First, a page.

Holiday Lights When You Don’t Celebrate Christmas (Sponsored)

Holiday Lights When You Don’t Celebrate Christmas (Sponsored)

Holiday DecoratingHoliday Lights in the City

Christmas is full of options when it comes to holiday lights and decorations.  There are so many ways to decorate for Christmas and I love seeing them all. From the elegant decorations in our friends’ homes to the over the top lawn ornaments in nearby neighbors’ yards Christmas has it all.  In Jewish tradition, Chanukah is meant to be a small celebration and there aren’t really many traditions for decorating the whole house. When we were little, Chanukah meant latkes, Chanukah gelt (chocolate coins) and lighting the menorah. We also had stockings but only because my godmother Fran had given me a stocking so we hung in by the fire and the rest of the family used a long wool ski sock. Stockings are definitely not a  Chanukah tradition.

Twinkle holiday lights in vintage canning jars.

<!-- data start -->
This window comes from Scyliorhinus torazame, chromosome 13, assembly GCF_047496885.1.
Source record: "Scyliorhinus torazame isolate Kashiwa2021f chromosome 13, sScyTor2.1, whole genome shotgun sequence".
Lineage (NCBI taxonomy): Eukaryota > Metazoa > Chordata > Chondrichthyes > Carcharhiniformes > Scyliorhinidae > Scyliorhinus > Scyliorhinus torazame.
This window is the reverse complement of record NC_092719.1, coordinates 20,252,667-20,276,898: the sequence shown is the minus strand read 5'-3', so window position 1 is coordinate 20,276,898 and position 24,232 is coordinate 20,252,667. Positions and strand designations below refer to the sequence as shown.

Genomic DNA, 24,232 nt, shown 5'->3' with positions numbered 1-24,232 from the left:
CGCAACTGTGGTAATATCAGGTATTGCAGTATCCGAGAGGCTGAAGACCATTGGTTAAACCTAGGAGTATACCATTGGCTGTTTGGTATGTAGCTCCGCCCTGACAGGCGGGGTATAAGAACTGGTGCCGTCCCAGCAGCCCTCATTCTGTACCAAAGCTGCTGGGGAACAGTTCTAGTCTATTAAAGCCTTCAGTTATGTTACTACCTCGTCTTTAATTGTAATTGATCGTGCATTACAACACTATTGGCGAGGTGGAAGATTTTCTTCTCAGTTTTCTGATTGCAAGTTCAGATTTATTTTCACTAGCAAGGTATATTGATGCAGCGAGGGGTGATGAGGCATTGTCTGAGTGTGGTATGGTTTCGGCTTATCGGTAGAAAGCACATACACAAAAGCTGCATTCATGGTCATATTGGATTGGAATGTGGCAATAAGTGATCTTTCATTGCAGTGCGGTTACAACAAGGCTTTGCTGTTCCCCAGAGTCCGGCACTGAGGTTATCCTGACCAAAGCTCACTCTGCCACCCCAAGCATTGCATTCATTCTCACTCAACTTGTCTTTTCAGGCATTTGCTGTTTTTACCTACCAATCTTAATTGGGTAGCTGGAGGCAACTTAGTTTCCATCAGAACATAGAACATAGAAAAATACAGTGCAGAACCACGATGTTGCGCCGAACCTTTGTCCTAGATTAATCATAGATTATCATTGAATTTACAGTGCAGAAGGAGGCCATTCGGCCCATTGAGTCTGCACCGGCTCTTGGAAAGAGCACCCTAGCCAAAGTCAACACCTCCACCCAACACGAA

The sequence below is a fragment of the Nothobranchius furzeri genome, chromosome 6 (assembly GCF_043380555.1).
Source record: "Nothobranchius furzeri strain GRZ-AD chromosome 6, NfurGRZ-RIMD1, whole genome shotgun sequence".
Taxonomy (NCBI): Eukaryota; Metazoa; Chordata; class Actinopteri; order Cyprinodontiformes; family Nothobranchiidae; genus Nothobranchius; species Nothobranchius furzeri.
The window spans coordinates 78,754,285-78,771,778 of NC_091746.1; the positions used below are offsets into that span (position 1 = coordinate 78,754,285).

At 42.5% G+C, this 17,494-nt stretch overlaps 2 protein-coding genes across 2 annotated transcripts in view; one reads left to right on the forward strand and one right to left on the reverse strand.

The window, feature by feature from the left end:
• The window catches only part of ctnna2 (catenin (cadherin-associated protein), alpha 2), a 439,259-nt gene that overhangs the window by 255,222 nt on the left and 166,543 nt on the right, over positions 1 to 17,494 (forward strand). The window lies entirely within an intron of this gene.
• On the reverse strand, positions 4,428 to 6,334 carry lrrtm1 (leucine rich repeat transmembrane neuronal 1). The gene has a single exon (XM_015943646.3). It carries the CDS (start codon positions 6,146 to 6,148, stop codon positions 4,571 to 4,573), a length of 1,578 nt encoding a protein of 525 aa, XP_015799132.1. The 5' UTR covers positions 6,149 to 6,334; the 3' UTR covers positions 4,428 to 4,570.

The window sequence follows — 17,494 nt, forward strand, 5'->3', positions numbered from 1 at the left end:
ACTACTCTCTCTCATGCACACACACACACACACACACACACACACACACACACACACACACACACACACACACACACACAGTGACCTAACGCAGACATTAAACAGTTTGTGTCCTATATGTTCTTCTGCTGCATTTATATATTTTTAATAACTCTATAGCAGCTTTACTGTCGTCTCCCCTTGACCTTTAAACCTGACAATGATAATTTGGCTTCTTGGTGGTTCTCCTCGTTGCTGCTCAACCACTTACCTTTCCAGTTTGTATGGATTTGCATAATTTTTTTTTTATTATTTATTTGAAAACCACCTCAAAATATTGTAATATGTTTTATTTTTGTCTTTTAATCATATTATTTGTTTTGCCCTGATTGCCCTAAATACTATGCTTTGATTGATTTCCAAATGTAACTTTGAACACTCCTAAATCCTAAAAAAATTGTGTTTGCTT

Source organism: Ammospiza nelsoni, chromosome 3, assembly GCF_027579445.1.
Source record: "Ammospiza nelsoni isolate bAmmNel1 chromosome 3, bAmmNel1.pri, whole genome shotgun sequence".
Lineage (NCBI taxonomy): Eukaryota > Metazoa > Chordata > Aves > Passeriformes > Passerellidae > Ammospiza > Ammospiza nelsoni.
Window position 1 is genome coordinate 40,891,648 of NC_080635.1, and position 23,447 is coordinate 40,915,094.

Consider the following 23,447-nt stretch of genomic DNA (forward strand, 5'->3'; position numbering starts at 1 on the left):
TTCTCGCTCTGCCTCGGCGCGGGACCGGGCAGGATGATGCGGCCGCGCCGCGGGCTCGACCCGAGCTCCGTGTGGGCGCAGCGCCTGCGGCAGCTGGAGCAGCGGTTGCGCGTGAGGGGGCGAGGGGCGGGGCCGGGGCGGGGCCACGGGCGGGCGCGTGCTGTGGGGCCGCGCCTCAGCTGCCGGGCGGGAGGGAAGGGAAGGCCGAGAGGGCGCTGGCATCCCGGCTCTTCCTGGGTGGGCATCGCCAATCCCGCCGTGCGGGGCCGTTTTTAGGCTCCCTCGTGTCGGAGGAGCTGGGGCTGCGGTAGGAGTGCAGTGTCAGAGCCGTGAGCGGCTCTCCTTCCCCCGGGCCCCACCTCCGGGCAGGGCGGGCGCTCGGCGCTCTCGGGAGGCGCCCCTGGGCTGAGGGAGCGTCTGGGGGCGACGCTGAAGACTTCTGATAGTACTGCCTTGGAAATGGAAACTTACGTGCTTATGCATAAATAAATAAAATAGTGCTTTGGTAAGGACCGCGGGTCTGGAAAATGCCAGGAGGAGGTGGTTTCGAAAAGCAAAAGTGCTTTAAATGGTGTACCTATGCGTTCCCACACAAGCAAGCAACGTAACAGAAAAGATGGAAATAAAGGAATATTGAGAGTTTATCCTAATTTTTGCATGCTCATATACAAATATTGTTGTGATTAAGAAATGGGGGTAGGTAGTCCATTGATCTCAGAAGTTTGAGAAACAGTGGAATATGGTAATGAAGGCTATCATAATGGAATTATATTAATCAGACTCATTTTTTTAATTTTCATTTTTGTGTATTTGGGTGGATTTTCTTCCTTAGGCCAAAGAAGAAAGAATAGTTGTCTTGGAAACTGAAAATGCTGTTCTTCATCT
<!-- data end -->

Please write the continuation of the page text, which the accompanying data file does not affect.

I am in love with these little led lights on a timer. Every winter, I add them to my vintage canning jars and I love seeing them go on at night when I’m prepping dinner.

My mother was a fabulous cook, and the kitchen was always cozy and full of delicious smells. She hosted parties and cooked all our meals, but wasn’t big on decorations.  I love to decorate and can’t wait each year to set up holiday lights.  I have found my own ways of bringing the light inside during the dark cold days of winter.  I’m not religious, but I love sharing the Jewish traditions with my family, so for me, decorating for the holidays is about a little sparkle and extra holiday lights to push back against the cold dark winter evenings.

holiday lights in a vintage coffee carafe
More white led lights in a vintage coffee carafe. I love the starburst on this carafe and the white lights make the shiny metallics of the carafe glow.

Flickering Candles and Twinkling Lights